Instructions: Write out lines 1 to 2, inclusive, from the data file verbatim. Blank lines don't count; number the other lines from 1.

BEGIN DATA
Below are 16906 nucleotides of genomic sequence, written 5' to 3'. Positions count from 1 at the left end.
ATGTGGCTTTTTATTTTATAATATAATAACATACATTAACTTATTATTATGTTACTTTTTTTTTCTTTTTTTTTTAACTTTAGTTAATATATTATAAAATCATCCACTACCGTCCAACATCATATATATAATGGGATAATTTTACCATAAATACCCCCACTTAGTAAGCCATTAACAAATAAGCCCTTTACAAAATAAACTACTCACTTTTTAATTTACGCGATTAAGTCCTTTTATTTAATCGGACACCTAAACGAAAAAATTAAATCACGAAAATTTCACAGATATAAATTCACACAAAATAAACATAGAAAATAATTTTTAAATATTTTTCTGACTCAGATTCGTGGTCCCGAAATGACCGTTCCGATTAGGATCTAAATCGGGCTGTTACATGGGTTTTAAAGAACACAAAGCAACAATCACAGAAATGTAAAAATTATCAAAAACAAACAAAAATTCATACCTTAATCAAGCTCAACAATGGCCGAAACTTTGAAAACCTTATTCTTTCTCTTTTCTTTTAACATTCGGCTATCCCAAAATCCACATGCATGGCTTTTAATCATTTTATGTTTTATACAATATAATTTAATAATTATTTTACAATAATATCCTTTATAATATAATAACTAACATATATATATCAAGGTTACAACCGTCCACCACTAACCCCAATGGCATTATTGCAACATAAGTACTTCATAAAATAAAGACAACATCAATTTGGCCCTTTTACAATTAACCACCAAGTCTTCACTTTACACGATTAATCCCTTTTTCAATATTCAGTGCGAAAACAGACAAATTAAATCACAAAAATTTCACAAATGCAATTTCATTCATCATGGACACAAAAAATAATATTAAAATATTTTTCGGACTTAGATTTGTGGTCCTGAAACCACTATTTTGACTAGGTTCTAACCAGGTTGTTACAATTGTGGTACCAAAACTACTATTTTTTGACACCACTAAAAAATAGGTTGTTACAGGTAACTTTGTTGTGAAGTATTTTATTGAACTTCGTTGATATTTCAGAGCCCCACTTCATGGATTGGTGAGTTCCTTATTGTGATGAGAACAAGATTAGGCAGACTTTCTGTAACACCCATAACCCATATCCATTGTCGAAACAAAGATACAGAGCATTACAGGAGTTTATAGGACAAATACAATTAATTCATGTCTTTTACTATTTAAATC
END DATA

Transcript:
Below are 16906 nucleotides of genomic sequence, written 5' to 3'. Positions count from 1 at the left end.
ATGTGGCTTTTTATTTTATAATATAATAACATACATTAACTTATTATTATGTTACTTTTTTTTTCTTTTTTTTTTAACTTTAGTTAATATATTATAAAATCATCCACTACCGTCCAACATCATATATATAATGGGATAATTTTACCATAAATACCCCCACTTAGTAAGCCATTAACAAATAAGCCCTTTACAAAATAAACTACTCACTTTTTAATTTACGCGATTAAGTCCTTTTATTTAATCGGACACCTAAACGAAAAAATTAAATCACGAAAATTTCACAGATATAAATTCACACAAAATAAACATAGAAAATAATTTTTAAATATTTTTCTGACTCAGATTCGTGGTCCCGAAATGACCGTTCCGATTAGGATCTAAATCGGGCTGTTACATGGGTTTTAAAGAACACAAAGCAACAATCACAGAAATGTAAAAATTATCAAAAACAAACAAAAATTCATACCTTAATCAAGCTCAACAATGGCCGAAACTTTGAAAACCTTATTCTTTCTCTTTTCTTTTAACATTCGGCTATCCCAAAATCCACATGCATGGCTTTTAATCATTTTATGTTTTATACAATATAATTTAATAATTATTTTACAATAATATCCTTTATAATATAATAACTAACATATATATATCAAGGTTACAACCGTCCACCACTAACCCCAATGGCATTATTGCAACATAAGTACTTCATAAAATAAAGACAACATCAATTTGGCCCTTTTACAATTAACCACCAAGTCTTCACTTTACACGATTAATCCCTTTTTCAATATTCAGTGCGAAAACAGACAAATTAAATCACAAAAATTTCACAAATGCAATTTCATTCATCATGGACACAAAAAATAATATTAAAATATTTTTCGGACTTAGATTTGTGGTCCTGAAACCACTATTTTGACTAGGTTCTAACCAGGTTGTTACAATTGTGGTACCAAAACTACTATTTTTTGACACCACTAAAAAATAGGTTGTTACAGGTAACTTTGTTGTGAAGTATTTTATTGAACTTCGTTGATATTTCAGAGCCCCACTTCATGGATTGGTGAGTTCCTTATTGTGATGAGAACAAGATTAGGCAGACTTTCTGTAACACCCATAACCCATATCCATTGTCGAAACAAAGATACAGAGCATTACAGGAGTTTATAGGACAAATACAATTAATTCATGTCTTTTACTATTTAAATC